People who have been found guilty of a crime are often placed on probation, either right after conviction and sentencing or after they are released from jail or prison. A person who is on probation by does not comply may be subject to a probation violation hearing.
At a probation violation hearing, the person is at risk of having any unsuspended time revoked for failure to comply with probation. At the hearing the probation officer will inform the court, either by letter or in person, about every single thing that a person did during their probation time. If a person misses a meeting or has a dirty drug screen they may not be violated for it, but if they are violated later, then every thing they did wrong during probation can be brought up. To make matters more difficult, since the probation violation hearing is not a trial, the Judge can consider evidence that he would normally not be able to, such as hearsay testimony or letters from people not present in the courtroom.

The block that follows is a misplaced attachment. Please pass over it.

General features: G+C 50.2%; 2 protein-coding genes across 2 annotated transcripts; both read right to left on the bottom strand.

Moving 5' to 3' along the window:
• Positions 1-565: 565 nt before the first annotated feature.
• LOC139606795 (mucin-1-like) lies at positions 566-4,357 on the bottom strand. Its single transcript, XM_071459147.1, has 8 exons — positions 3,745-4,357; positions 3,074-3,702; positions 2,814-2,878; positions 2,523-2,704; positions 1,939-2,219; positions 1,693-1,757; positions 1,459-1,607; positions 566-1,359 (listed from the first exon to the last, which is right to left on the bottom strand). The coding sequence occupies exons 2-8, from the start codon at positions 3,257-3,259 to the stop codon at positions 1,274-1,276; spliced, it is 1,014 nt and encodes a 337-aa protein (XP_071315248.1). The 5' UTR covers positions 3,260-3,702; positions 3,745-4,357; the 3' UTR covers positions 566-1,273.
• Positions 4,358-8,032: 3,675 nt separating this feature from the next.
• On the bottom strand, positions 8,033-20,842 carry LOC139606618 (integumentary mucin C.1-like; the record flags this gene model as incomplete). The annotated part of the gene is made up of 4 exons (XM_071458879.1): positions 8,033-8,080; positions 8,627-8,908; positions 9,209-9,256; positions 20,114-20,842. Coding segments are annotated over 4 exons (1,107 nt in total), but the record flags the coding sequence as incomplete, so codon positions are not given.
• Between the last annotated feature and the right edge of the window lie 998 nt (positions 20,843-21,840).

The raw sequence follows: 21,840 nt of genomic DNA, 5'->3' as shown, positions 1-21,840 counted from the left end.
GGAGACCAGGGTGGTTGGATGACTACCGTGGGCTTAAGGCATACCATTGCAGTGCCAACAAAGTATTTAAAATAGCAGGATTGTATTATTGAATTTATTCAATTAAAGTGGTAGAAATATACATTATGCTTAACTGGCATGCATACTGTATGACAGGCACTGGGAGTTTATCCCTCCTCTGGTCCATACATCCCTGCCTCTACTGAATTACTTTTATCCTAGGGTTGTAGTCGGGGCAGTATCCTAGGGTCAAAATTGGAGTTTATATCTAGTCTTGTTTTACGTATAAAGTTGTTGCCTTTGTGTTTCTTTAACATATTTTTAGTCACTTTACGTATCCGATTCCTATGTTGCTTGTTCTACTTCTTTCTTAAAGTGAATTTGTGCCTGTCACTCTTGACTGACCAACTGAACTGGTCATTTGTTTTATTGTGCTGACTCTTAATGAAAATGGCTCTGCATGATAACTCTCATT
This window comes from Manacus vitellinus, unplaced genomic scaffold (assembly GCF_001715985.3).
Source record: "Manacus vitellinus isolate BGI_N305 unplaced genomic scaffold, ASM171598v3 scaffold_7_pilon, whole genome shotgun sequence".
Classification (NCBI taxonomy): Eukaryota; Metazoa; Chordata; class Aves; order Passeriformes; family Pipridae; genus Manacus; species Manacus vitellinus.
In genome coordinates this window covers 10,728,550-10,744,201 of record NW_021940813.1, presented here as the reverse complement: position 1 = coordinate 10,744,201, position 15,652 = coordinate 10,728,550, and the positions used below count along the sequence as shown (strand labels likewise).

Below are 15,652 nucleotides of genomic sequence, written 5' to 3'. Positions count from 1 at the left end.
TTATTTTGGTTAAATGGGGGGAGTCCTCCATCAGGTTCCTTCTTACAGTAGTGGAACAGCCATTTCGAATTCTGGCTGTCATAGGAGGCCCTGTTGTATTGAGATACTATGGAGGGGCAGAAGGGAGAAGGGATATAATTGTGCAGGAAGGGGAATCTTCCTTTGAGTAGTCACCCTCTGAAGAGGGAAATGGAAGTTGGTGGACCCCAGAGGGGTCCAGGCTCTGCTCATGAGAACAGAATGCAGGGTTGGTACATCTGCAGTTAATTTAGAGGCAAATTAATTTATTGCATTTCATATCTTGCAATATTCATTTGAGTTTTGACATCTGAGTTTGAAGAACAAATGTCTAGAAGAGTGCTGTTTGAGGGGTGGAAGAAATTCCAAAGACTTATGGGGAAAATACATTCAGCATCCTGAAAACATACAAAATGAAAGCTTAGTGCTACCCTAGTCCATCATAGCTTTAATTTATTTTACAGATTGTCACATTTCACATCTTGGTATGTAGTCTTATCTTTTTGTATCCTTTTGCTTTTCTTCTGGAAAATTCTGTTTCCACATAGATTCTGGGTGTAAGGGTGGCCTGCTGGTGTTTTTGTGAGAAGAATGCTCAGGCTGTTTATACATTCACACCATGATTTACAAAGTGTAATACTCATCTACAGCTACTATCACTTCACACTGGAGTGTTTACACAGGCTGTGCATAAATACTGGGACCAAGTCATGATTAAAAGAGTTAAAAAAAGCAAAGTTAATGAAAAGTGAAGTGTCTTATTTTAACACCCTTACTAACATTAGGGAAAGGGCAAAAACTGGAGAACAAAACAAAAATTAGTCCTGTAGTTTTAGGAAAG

A person can only be sentenced to serve additional time if they have suspended time from a previous conviction and if they are still within their good behavior period imposed by the judge when they were originally convicted and sentenced.